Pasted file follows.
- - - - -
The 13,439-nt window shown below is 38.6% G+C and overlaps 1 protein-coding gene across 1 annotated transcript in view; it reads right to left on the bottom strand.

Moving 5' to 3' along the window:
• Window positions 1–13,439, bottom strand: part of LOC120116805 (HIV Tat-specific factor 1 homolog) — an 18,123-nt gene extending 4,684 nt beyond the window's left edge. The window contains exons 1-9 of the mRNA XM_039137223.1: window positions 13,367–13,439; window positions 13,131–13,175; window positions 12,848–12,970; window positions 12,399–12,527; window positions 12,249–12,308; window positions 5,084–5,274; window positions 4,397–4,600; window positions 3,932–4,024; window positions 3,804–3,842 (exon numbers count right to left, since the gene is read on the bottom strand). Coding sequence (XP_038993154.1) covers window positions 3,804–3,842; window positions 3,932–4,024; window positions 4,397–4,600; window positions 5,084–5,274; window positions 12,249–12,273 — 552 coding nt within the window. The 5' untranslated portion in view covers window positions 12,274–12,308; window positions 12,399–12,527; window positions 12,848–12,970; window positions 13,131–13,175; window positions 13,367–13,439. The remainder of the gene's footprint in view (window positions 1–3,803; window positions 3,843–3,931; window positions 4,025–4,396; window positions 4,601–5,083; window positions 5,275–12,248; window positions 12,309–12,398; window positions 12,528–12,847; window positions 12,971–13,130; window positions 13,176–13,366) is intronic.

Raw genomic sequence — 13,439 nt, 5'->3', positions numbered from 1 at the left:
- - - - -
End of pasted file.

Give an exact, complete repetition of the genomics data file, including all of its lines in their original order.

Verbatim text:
The 13,439-nt window shown below is 38.6% G+C and overlaps 1 protein-coding gene across 1 annotated transcript in view; it reads right to left on the bottom strand.

Moving 5' to 3' along the window:
• Window positions 1–13,439, bottom strand: part of LOC120116805 (HIV Tat-specific factor 1 homolog) — an 18,123-nt gene extending 4,684 nt beyond the window's left edge. The window contains exons 1-9 of the mRNA XM_039137223.1: window positions 13,367–13,439; window positions 13,131–13,175; window positions 12,848–12,970; window positions 12,399–12,527; window positions 12,249–12,308; window positions 5,084–5,274; window positions 4,397–4,600; window positions 3,932–4,024; window positions 3,804–3,842 (exon numbers count right to left, since the gene is read on the bottom strand). Coding sequence (XP_038993154.1) covers window positions 3,804–3,842; window positions 3,932–4,024; window positions 4,397–4,600; window positions 5,084–5,274; window positions 12,249–12,273 — 552 coding nt within the window. The 5' untranslated portion in view covers window positions 12,274–12,308; window positions 12,399–12,527; window positions 12,848–12,970; window positions 13,131–13,175; window positions 13,367–13,439. The remainder of the gene's footprint in view (window positions 1–3,803; window positions 3,843–3,931; window positions 4,025–4,396; window positions 4,601–5,083; window positions 5,275–12,248; window positions 12,309–12,398; window positions 12,528–12,847; window positions 12,971–13,130; window positions 13,176–13,366) is intronic.

Raw genomic sequence — 13,439 nt, 5'->3', positions numbered from 1 at the left: